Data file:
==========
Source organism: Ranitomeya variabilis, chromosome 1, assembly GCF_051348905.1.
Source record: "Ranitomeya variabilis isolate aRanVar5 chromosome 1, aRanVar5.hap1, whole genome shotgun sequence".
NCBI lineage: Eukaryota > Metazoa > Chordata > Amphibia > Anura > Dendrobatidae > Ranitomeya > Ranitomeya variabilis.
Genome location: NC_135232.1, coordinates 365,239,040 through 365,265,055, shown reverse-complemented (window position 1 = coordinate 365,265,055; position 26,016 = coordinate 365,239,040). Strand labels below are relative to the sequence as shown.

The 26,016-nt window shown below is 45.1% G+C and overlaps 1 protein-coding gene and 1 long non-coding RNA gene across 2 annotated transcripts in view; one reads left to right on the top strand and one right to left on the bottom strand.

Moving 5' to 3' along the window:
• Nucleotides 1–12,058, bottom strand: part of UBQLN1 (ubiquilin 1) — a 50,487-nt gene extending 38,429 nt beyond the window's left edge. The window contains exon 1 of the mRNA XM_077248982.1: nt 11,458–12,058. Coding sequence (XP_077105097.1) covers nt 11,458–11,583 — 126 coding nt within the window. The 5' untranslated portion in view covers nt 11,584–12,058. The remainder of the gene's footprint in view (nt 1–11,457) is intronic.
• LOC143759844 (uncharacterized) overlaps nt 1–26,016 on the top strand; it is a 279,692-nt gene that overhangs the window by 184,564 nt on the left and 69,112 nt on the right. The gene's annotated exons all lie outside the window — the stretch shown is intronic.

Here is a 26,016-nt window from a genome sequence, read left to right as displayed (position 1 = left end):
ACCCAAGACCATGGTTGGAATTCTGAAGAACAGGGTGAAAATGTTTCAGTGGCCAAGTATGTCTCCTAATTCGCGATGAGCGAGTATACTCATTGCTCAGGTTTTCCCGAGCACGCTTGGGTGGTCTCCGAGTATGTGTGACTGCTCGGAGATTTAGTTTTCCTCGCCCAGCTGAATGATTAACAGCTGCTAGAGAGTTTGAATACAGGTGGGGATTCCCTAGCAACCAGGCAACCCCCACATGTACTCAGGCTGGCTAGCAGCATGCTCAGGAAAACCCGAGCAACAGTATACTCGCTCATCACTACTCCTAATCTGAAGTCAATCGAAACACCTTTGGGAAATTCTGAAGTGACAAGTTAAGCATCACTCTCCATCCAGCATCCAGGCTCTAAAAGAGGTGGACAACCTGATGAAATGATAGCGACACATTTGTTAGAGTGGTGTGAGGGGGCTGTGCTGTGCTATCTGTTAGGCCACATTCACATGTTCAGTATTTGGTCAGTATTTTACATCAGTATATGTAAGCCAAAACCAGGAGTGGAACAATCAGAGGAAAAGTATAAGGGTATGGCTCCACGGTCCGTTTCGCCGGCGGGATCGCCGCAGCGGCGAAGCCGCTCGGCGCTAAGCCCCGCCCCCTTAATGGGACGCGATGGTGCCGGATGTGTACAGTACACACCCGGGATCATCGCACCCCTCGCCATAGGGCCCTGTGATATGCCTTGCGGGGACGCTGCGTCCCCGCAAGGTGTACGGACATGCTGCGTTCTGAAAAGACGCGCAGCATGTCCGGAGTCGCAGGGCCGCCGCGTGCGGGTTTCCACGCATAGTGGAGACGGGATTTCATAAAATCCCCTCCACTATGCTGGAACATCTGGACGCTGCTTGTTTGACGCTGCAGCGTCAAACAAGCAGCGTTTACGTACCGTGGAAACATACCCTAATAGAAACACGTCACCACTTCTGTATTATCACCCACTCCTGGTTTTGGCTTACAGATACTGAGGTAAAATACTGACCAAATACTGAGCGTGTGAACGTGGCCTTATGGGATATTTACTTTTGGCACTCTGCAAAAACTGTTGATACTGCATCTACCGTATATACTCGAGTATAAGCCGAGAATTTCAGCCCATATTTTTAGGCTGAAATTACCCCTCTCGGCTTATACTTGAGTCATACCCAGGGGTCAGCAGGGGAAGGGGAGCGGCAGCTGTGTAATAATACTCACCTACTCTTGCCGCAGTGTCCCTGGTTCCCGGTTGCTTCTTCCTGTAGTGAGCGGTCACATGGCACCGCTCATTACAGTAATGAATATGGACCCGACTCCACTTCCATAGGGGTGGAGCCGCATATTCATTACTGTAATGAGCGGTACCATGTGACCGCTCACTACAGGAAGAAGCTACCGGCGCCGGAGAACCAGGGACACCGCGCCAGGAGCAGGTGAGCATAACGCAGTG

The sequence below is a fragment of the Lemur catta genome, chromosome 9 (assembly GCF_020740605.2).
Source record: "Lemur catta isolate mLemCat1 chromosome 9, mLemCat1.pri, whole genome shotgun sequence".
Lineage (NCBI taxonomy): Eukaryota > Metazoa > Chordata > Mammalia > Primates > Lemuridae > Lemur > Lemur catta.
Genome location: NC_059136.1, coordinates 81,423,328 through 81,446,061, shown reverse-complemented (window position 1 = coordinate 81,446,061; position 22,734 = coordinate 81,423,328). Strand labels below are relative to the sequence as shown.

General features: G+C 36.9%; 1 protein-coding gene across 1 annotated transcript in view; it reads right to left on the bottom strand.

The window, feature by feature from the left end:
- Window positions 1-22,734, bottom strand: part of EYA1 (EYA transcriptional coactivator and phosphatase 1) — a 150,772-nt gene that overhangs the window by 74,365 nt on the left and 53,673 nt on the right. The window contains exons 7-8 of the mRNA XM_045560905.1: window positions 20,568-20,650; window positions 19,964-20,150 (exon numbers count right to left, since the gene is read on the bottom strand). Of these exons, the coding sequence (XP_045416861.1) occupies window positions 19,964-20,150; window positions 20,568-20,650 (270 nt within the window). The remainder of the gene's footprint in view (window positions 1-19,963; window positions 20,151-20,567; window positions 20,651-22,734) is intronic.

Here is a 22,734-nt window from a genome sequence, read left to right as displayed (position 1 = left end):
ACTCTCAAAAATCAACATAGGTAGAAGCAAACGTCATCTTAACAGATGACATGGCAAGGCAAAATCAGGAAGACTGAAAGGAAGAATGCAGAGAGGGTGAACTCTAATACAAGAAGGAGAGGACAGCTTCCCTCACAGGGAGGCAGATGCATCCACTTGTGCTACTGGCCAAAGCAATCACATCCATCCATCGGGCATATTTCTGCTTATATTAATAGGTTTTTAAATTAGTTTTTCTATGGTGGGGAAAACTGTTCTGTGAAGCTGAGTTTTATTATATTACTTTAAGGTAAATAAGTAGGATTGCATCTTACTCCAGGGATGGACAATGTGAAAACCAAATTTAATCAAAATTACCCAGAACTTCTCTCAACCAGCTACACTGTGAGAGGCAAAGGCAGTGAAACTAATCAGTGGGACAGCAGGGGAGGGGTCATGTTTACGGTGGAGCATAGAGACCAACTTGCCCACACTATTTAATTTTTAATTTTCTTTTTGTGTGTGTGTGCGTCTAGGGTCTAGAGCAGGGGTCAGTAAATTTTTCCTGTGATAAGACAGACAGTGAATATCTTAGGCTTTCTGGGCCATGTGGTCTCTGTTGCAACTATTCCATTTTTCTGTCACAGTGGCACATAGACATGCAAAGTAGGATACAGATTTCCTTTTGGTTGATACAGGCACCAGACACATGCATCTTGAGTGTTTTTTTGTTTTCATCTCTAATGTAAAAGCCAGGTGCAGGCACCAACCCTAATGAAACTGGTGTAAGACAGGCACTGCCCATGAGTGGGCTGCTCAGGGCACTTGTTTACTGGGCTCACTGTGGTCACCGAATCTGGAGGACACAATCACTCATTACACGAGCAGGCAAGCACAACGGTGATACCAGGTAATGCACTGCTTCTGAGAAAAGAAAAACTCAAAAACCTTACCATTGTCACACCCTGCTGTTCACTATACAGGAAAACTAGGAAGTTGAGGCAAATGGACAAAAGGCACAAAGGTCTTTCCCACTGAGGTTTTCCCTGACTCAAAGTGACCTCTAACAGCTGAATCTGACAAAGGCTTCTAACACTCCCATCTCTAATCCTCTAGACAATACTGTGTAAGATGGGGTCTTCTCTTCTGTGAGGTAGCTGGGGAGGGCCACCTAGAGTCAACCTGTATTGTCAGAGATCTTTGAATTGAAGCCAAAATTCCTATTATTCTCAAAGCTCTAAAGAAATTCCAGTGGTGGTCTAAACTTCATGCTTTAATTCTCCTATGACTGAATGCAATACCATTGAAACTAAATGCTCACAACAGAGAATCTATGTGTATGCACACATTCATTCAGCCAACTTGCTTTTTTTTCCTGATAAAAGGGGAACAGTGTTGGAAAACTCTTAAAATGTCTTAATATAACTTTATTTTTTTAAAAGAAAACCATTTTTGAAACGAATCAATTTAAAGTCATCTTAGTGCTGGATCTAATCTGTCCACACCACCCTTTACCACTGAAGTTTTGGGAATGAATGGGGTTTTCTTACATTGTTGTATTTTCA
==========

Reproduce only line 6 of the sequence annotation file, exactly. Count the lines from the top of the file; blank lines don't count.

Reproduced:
Moving 5' to 3' along the window: